The best way to approach AI is to examine exactly what it can and cannot do. There are dozens of technologies that fit under the rubric of AI, among them chatbots, neural networks, machine learning, natural language processing, swarm intelligence and sentiment analysis. The more we examine AI, the more we realize that it needs a guiding human hand to fulfill its potential.

Sentiment analysis: A technology that seeks to understand general attitude, meaning or opinion behind text or other types of content (videos, articles, social media posts, etc.). Sentiment analysis is used for many purposes, such as gaining insights into customer preferences, political preferences or even looming security threats, as social media posts of prospective criminals or terrorists are parsed.

Chatbots: An application that uses natural language processing, sentiment analysis and other AI tricks to talk to you online. Chatbots became famous in mid-2016 when Facebook backed the technology for use on its Messenger platform. Since then, thousands have come online. A customer could query a retail chatbot for information or a service (“Show me black loafers, size 10.”). The chatbot would either respond by performing the request, or asking follow-up questions (“Are you interested in penny loafers or drivers?”).

Machine learning (ML): A system that can self-improve with exposure to useful data. ML can, on the basis of existing data, determine patterns, build models and even make predictions. An ML-equipped piece of software or robot could theoretically be programmed to do a job by itself, and get better and more efficient as time goes on. ML-powered robots are just a few years from being able to fold your laundry without help, and a few decades from performing surgery by themselves.


While it’s tempting to believe AI will put humans out of work, history tells us another story. Machines such as automobiles, sewing machines and the printing press did not put people out of business, despite peoples’ worries at the time. Instead, they actually created new jobs and industries, freeing humans up from drudge work and allowing them to blossom in higher-level, more creative jobs. Without the human touch, those machines could not have done their jobs as effectively.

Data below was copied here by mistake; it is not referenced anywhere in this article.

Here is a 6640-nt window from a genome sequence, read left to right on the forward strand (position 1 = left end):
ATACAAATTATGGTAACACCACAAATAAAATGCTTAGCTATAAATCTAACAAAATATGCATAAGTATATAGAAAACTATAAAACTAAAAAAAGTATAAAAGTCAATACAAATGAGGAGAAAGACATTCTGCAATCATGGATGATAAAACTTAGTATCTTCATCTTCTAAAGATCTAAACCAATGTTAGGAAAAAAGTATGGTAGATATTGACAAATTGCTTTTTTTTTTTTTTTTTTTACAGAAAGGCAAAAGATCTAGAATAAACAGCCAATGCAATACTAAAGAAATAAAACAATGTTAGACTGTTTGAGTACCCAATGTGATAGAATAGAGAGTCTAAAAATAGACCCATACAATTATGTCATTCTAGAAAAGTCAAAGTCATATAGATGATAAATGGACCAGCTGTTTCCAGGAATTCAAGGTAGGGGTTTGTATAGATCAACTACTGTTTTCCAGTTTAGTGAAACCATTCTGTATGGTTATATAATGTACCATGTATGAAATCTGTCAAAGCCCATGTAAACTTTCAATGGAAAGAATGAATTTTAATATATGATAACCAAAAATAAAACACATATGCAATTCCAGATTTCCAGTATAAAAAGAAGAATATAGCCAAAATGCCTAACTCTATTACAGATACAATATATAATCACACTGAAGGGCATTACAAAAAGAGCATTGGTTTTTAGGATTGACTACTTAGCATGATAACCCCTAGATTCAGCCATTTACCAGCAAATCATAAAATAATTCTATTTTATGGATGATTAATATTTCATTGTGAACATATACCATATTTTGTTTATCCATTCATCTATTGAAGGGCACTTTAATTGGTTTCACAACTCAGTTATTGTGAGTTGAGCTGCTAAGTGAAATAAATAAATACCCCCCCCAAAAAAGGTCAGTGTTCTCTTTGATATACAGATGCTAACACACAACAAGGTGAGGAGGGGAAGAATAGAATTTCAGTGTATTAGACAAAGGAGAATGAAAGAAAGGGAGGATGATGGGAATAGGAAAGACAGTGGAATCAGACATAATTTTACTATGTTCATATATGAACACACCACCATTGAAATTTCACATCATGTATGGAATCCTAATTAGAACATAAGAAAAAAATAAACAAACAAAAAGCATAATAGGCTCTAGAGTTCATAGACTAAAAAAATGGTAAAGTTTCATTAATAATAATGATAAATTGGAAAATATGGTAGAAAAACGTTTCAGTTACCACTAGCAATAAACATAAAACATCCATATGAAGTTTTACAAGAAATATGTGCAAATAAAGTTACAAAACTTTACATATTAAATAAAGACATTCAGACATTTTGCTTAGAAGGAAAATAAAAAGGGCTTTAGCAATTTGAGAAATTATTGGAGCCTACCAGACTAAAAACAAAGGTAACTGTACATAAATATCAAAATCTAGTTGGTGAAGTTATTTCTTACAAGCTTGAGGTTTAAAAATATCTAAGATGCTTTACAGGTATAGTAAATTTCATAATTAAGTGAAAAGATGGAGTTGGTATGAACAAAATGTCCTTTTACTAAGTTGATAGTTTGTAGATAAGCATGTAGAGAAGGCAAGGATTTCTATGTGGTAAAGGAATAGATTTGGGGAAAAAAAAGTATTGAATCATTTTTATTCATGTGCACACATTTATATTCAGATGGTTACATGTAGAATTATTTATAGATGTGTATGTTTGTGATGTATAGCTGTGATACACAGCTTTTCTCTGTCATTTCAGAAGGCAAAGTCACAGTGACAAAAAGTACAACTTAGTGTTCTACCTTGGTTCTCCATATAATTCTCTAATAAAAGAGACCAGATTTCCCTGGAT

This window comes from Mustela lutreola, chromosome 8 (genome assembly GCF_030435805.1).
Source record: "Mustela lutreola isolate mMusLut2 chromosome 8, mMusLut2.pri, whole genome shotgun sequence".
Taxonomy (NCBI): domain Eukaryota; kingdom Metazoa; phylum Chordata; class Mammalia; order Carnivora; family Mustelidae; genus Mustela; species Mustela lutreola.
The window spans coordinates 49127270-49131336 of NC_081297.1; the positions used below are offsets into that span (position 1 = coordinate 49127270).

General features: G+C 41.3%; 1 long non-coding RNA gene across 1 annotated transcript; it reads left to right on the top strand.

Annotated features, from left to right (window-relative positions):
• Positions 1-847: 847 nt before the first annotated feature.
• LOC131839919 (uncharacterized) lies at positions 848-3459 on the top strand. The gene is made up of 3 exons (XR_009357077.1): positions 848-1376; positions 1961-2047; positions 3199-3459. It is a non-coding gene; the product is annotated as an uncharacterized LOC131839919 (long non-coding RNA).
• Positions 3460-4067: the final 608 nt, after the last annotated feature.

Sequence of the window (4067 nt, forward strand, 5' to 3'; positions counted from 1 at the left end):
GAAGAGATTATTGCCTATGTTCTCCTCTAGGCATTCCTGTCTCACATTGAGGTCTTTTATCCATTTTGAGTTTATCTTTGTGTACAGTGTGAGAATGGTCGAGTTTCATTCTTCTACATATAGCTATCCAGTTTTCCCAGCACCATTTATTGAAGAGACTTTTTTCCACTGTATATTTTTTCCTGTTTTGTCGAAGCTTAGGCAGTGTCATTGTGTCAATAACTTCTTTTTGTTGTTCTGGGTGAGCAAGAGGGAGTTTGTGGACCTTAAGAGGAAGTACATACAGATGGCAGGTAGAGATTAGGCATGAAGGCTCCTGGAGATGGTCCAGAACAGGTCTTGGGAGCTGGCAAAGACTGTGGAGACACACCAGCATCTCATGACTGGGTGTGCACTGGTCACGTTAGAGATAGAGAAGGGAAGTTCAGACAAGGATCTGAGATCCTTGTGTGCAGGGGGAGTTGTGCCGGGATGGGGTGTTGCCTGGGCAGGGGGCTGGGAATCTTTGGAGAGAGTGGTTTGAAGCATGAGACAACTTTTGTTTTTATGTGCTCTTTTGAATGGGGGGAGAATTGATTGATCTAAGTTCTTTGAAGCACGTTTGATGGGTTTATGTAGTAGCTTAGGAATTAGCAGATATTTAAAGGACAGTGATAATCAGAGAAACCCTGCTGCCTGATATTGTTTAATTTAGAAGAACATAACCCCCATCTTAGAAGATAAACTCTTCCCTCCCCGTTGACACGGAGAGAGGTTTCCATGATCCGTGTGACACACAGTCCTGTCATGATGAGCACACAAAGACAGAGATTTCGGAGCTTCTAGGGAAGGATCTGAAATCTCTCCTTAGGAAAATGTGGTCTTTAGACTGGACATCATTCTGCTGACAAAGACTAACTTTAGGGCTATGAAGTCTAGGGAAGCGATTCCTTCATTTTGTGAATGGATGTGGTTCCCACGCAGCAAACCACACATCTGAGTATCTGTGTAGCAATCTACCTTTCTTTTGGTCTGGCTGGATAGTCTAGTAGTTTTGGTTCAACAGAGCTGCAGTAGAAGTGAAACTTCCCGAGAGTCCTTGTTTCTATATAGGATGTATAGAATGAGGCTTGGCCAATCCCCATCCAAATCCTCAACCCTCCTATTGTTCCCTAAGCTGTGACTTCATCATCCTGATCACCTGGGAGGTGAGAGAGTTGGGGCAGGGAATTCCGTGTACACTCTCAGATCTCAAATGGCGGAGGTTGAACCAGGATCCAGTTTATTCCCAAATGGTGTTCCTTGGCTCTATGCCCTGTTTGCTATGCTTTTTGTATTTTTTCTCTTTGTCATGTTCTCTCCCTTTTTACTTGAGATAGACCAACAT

Meanwhile, even with all the technology, the number of jobs available has grown exponentially. Between 1960 and 2005, for example, total employment in OECD countries rose by 452 million jobs, representing a 76% increase in the proportion of the population employed. Many of those jobs involve a human-tech partnership.

Technology gives humans much greater ability to work efficiently by allowing them to concentrate on the creative aspects of work that help businesses thrive. Of course, nobody knows what the future will bring, but experience, as well as experts who have good records of predicting trends, tell us: The best applications and jobs are yet to come.

Big data for example refers to the large volume of data that inundates businesses daily. The opportunity lies within the ability to unlock the meaning behind that data as its volume increases.

We use data analytics to inform on trends, understand variability in in your processes, identify operations that have moved outside accepted statistical limits, and provide early identification of possible bottlenecks and capacity constraints.

Machine learning is about analysing big data in a strategic way, providing insights that lead to better decision-making. This in turn can create significant cost savings, reduce risk, improve efficiencies and the potential to identify new opportunities.

The applications of machine learning are virtually endless. As an example, we have successfully applied the technology to a classification problem. For an unidentified data point, SMS machine learning will predict the category to which the data point belongs.

It goes on and on. Suddenly, your AI code, your supposed crown jewels, is just a small cog in a very large and complex and buggy machine.

Raw data is like liquid. It becomes digitized and is gathered before it enters the production pipeline. Next, the streams of data need to be processed by tools such as Apache Kafka or Apache Storm before they can be stored using something like Hadoop. The data – whether it’s an image, text, or sound file – then needs to be extracted, transformed so that it’s formatted in a way that it can be used for vector calculations, and loaded into a neural network for training.

After training, the model’s inference code is tested with more data to check its performance and accuracy. In other words, you take the freshly trained AI, give it some queries and check the responses against what you’d expect it to output.

It doesn’t stop there; the final stage is to scale up. The system described thus far is packaged into a microservice so that the AI model can be spun up thousands, if not hundreds of thousands, of times over on many servers to cope with demand. Imagine a system checking credit card transactions for fraud detection: it needs to cope with millions of purchases coming in.

It’s likely that small businesses like startups will hype the inference stage of their AI system and “hand-wave” the rest. They won’t be dealing with enough data to bother with all the infrastructure and scaling up, so ideally they’ll just outsource it to the cloud. “But as they grow, they will need to worry about those problems.”